Mazda MX-5 review: Fun re-born
Today renowned as serial innovators, Mazda and other Japanese manufacturers built their formidable reputation for good design and exceptional manufacturing quality standards by copying others but doing it better and less expensively.
That’s the way it was when Mazda’s little MX-5 sportscar was introduced a quarter of a century ago. Our own first acquaintance with this long-time massive seller came just before the car’s launch onto the eagerly waiting US market.
It was 1989 and Mazda had flown a small group of UK journos to California to road test the then new 323 compact family saloon.
As a special treat, they whisked us discretely to the depths of a massive e quarry where a solitary bright yellow prototype MX-5 was waiting for us. As it was not yet officially on the market, we were not allowed to take it out on the open road but spent an exhilarating afternoon taking turns rocketing it up and down a precipitously zigzagging gravel track through the quarry,
The group gave the zesty little roadster unqualified 100 per cent approval.
From its cute retro styling to its handling and performance, here was a gem in the spirit of the MGs, Austin Healey’s, Triumph and other iconic small British convertible sportscars of the 50s and 60s – but built properly.
By 1989, the classic small roadster idiom was all but dead. And that’s when the Mazda people astutely recognised a big gap in the market and promptly filled it with the MX-5, about which Jeremy Clarkson once commented: “If you want a sportscar, the MX-5 is perfect. Nothing on the road will give you so much fun”.
Forward to the present. Those cutesy, rounded lines having suffered one too many jibes of: “Nice, but it looks like a hairdresser’s car”, the designers decided that for its latest incarnation the MX5’s lines would flow in a different more aggressive way.
What was once a pretty, softly feminine car, with all that implies, has become a handsome, sharp-edged more masculine offering – more akin to a cutthroat razor than a ladyshave, and owing more to Lotus influences than to any of the above mentioned marques that had been the inspiration for the original..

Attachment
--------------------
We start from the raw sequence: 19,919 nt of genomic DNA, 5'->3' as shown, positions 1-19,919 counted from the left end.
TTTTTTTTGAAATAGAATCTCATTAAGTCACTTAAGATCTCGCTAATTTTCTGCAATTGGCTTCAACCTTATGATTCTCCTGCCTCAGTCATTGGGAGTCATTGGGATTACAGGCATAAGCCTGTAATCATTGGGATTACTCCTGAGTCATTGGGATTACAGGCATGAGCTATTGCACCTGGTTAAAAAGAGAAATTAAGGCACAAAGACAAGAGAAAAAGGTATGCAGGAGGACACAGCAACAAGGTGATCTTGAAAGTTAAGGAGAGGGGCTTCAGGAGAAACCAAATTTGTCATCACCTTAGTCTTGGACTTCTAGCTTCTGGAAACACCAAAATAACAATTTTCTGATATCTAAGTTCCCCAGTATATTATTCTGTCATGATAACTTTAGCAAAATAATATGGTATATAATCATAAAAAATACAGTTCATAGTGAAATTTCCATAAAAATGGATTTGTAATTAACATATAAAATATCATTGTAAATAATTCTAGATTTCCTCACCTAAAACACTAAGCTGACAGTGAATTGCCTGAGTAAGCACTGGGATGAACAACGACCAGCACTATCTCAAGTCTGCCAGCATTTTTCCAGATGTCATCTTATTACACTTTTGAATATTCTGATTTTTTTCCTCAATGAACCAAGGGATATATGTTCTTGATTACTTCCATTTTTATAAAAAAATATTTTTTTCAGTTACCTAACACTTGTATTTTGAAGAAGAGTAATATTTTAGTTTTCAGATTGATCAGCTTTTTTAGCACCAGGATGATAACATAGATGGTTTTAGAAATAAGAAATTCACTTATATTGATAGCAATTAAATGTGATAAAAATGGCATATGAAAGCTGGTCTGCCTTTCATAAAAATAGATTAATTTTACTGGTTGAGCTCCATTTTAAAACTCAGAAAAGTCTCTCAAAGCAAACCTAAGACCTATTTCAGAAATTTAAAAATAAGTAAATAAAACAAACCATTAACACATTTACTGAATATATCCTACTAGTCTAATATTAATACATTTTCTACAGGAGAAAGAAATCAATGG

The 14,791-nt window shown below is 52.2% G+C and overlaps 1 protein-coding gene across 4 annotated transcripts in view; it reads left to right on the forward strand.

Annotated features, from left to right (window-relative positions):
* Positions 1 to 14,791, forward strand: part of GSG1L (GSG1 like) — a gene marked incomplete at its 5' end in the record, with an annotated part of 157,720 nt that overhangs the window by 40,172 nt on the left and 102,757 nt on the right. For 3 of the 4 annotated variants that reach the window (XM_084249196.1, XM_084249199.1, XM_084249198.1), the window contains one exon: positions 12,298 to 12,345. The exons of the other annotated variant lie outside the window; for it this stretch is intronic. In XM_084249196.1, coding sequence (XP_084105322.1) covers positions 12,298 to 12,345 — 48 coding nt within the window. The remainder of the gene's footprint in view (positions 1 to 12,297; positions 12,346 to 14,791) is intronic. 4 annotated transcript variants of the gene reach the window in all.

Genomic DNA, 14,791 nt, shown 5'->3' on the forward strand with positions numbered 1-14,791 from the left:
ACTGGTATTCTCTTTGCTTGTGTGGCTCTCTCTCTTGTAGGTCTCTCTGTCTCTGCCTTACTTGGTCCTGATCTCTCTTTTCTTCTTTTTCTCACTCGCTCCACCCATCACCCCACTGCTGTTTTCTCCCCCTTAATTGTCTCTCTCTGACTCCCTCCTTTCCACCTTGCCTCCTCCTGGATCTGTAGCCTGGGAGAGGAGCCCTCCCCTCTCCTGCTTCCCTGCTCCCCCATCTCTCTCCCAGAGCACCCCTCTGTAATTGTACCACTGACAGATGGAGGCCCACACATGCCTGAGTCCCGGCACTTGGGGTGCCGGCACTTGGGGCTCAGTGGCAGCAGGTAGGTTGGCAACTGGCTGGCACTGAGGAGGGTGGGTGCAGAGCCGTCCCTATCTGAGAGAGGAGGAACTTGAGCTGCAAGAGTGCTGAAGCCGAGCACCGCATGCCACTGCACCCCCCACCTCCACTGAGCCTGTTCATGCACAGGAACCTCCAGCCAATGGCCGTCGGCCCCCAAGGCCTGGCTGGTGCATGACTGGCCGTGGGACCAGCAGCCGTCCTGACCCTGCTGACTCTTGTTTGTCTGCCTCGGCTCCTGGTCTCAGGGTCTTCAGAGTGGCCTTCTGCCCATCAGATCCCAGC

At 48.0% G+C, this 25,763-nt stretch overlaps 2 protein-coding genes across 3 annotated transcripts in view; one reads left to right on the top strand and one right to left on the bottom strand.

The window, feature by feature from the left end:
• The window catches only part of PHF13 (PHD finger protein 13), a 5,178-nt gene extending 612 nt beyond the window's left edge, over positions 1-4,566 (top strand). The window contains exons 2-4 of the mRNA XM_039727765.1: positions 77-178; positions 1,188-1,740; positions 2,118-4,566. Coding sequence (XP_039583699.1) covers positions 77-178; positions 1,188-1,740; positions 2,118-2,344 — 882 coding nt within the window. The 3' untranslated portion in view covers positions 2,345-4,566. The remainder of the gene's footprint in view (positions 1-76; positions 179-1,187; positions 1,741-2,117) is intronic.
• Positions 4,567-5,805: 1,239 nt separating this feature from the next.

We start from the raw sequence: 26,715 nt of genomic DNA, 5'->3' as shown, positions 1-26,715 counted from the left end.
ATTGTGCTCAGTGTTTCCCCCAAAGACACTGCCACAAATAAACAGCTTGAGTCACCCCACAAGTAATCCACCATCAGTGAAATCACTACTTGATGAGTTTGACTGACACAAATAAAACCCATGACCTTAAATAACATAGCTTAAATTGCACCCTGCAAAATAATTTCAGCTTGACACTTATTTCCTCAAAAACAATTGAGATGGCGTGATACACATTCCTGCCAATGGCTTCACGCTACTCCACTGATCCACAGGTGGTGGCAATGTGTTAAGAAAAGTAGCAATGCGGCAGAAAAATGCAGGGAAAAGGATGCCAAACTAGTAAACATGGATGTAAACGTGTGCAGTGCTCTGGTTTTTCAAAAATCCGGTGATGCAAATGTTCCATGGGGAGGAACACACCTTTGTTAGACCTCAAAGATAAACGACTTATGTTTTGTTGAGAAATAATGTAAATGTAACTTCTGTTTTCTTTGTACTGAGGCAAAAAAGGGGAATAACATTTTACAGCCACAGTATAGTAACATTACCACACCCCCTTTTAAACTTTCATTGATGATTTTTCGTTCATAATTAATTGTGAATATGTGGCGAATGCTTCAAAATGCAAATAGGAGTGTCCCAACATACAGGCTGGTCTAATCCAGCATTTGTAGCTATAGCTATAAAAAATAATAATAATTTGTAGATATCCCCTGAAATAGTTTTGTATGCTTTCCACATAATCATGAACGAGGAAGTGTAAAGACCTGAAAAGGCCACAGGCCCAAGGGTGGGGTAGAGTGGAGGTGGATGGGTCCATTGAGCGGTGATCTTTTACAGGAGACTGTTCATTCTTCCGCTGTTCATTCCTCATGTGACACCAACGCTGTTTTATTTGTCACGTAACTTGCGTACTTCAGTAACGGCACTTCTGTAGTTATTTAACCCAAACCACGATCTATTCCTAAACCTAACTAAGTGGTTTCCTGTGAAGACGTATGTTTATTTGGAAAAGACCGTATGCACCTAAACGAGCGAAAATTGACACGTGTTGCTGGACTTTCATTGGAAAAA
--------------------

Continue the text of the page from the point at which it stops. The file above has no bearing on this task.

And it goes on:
The fourth generation MX-5 has changed in other ways too, Where simplicity was once master – you simply climbed in, turned the key, out the gas pedal to the floor and whipped up and down the gearbox – now it has as many technological gimmicks and didgery-do's as the rest.
It’s a pure two-seater, with an uncomplicated and reliable four-cylinder 1.5-litre petrol engine mated to a slick six-speed manual gearbox and it really is “all new” – chassis, bodywork, engine, transmission, bodywork, the full Monty, with dealer forecourt prices ranging from £18,310 to £23,155 depending on trim choice.
It’s low-slung and the cabin is tight – but, surprisingly, thanks to its wide opening doors and cleverly placed cut-outs in the foot-well trim, we found it easier to get in an out than with a lot of higher standing small and medium sized vehicles.
Once ensconced behind the fat rimmed steering wheel, we felt truly at one with the car. The ride is quite hard, communicating every imperfection of the road surface directly through the seat of your pants – but that’s the price you pay for limpet-like roadholding.
Unusually, it’s smaller than its predecessor, and 100-kg lighter too. And it goes like a rocket, with a delightfully rorty exhaust note announcing its presence when pushed.
here’s also an advantage to its being small and low-slung: you get a far greater impression of speed – which means your driving can be fun without having to put your licence in danger.
Belfast Telegraph Digital